fizkes / iStock

In 2018 more than 700 children needed to be placed in foster homes in Vermont by the Department for Children and Families. The department says it needs foster parents in all communities for children of all ages. We'll hear from foster parents who share why they made the decision to help children in need.

A piggy bank straddling the line of two different color backgrounds.
HighLaZ / iStock

Key lawmakers are questioning Gov. Phil Scott's plan to finance a $7-million increase in child care funds, saying the proposal is akin to "raiding" the state's education fund.

A lunch from Crossett Brook Middle School in Duxbury features whole-grain spaghetti with meat sauce, local apple, salad, broccoli, and a roll.
Vermont Agency of Education

Vermont schools offer free or reduced-cost meals to thousands of students every day. But how did schools become the venue to enact food policy? We're looking at school meal programs and the role they play in nutrition and education in school today.

Amy Mulherin, a teacher in the Winston Prouty toddler program in Brattleboro, gets two of her students dressed to go outside and play in the snow.
Howard Weiss-Tisman / VPR

High-quality child care in Vermont can be tough to find and tougher to afford. And elected officials from the governor on down seem to agree that this is a serious problem for the state. So what's being done to address the issue? We're looking at the state of child care in Vermont. And going through some of the ideas on the table to make that care more accessible and affordable.

Researchers at UVM and 20 other sites across the country are studying more than 11,800 children to learn how brain development relates to behavior, achievement, mental health outcomes and more.
iStock

Nearly 12,000 children aged nine and ten are now taking part in a decade-long, nationwide study looking at how young brains develop. And 577 of them are right here in Vermont.

We're talking with investigators leading the research at UVM about this landmark study and what they're learning about this pivotal decade in the development of young brains. 

Preschoolers from Coventry march into the woods for their first Forest Day in the NEK activity.
Amy Kolb Noyes / VPR

The Jay Community Recreational Centre is 300 acres of wooded trails surrounding an open meadow and a mountain stream. It also serves as a classroom for preschoolers from across the Northeast Kingdom.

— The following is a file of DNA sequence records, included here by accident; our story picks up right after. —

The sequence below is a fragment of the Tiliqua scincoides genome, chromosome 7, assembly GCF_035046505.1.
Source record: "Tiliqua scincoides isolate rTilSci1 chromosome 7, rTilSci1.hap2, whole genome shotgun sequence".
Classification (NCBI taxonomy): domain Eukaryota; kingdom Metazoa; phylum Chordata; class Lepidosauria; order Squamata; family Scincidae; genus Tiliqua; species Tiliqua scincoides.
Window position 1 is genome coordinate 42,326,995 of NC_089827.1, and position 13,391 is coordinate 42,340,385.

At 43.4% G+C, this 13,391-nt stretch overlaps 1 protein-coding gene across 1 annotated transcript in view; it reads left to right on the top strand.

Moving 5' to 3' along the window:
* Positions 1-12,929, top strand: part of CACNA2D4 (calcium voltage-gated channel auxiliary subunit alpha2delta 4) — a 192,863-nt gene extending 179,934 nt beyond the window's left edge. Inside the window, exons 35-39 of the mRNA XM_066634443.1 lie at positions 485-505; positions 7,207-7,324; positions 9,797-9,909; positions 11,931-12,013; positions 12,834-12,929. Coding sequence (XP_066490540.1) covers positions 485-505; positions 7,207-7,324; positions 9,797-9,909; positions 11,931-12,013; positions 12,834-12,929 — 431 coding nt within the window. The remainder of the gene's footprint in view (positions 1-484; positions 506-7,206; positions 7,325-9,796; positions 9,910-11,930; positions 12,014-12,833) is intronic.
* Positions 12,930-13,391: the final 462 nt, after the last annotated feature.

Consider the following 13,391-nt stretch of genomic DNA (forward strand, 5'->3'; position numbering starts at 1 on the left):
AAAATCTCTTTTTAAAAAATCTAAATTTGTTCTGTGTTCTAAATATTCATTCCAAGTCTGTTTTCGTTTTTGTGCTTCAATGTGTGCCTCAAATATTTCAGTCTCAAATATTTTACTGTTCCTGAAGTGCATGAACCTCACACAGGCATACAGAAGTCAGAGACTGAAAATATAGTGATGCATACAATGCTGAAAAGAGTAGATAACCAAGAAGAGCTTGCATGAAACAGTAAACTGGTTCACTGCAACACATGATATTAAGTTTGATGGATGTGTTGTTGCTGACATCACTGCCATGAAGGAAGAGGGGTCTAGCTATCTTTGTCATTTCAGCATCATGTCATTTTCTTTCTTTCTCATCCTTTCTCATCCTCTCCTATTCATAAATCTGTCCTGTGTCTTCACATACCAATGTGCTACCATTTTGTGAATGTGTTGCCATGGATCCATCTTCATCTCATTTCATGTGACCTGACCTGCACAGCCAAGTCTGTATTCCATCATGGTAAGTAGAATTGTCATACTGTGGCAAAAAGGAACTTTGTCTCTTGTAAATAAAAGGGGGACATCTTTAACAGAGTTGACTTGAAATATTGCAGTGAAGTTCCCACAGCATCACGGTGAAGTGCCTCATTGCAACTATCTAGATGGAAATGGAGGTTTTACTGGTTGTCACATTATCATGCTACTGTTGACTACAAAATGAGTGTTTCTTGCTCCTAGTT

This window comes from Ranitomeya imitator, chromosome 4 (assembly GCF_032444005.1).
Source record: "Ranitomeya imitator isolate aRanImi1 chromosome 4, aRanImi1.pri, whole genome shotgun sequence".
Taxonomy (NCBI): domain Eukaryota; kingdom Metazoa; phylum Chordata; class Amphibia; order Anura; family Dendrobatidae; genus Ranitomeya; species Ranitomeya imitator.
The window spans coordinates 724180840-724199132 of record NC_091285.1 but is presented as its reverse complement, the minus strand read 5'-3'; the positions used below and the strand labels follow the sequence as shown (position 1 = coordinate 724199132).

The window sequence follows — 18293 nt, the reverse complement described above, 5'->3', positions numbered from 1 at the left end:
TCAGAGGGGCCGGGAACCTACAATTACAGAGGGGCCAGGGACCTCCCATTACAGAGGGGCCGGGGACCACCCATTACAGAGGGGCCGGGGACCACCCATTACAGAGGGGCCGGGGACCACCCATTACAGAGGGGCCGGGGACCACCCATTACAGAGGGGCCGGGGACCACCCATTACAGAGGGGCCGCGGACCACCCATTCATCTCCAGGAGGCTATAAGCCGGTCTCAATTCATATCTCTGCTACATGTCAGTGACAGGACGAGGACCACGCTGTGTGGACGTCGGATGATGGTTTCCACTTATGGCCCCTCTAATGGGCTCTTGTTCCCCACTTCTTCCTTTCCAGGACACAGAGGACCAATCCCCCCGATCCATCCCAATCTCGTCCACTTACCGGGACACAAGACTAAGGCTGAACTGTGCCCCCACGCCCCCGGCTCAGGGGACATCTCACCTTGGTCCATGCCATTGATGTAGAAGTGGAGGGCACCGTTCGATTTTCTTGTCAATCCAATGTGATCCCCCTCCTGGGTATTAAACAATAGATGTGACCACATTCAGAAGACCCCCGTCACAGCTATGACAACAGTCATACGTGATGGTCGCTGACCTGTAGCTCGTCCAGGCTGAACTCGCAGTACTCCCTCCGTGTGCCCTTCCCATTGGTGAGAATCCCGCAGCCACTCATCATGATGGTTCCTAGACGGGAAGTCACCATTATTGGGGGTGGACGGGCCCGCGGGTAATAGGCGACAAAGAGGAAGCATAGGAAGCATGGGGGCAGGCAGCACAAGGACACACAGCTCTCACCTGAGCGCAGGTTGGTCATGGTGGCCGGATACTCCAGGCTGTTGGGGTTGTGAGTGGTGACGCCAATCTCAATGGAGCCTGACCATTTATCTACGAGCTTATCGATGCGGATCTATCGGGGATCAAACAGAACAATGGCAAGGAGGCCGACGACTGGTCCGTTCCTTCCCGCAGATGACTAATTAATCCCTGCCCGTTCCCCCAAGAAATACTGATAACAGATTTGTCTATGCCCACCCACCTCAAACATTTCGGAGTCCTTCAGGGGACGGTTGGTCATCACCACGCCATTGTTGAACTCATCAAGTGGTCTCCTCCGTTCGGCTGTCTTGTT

Illustrator Harry Bliss, his dog Penny, author Kate DiCamillo and The Flying Pig Bookstore owner Elizabeth Bluemle pose at The Film House, in Burlington. All three (humans) happen to be creators of picture books about dogs, published by Candlewick Press.
Amy Kolb Noyes / VPR

Over the weekend, a crowd of picture book fans got a chance to meet award-winning author Kate DiCamillo and illustrator Harry Bliss, a part-time Burlington resident. Attendees also got to know one of the furry, four-legged inspirations for the duo's new picture book.

The two toddlers currently enrolled at LouLou's Pre-K & Family Child Care have a lot of books and toys to choose from. Once the home day care is licensed by the state, up to ten children will be allowed to enroll.
Amy Kolb Noyes / VPR

If you've ever looked for child care in Vermont, you know it can be tough to find openings. But it can also be a tough, and expensive, process for providers to open up and register with the state.

The organization Vermont Birth to Five is trying to help make it easier. 

We're looking  at the debates around how much independence to allow to kids.
_jure / iStock

Are today's parents overprotecting their kids and setting them up for failure? Or just keeping them safe? We're talking about the tricky balancing act between independence and safety, and what it means for kids’ development. 

Prevention Works! VT is hoping to make marijuana a less desirable choice for youth in Vermont.
Jessica Hyde / istock

It's now legal to possess and grow limited amounts of marijuana under Vermont law if you're over 21. The law, which was passed in January, took effect on Sunday.

Julie Jacobson / AP

When I heard that the Miss America Pageant was ditching its swimsuit competition, I thought … it’s about time.